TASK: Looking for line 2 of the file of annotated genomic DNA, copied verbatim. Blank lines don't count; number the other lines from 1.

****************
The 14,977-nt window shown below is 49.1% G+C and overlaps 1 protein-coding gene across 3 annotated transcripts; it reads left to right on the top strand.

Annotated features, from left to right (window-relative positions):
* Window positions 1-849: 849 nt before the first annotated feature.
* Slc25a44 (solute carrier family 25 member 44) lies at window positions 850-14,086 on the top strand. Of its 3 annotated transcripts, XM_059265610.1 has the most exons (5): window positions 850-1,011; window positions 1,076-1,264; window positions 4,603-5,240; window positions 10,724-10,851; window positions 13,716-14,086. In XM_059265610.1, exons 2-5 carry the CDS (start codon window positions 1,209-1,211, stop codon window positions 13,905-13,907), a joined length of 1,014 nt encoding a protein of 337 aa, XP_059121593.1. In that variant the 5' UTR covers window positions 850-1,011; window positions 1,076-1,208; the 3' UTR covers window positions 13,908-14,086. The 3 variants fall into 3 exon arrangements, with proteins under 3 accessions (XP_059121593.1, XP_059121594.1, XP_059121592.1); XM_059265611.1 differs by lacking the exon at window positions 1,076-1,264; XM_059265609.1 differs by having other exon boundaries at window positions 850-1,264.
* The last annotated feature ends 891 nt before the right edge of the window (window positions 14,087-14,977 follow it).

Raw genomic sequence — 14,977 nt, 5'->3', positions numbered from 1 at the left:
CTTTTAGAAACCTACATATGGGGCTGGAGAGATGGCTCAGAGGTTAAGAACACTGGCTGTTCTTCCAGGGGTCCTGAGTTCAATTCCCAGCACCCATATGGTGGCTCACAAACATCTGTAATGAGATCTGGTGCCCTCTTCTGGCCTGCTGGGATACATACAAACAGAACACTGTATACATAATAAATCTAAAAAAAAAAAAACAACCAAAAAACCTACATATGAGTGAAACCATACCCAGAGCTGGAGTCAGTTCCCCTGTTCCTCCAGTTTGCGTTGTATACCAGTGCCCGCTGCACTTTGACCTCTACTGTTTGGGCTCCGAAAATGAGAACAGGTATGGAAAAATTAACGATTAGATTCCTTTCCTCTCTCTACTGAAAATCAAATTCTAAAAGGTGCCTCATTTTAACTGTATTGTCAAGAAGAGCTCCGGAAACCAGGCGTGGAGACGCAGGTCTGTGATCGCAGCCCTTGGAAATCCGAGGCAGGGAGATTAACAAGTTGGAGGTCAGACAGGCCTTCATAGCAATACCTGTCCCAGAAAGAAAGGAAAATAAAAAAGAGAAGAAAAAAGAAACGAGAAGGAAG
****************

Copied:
Annotated features, from left to right (window-relative positions):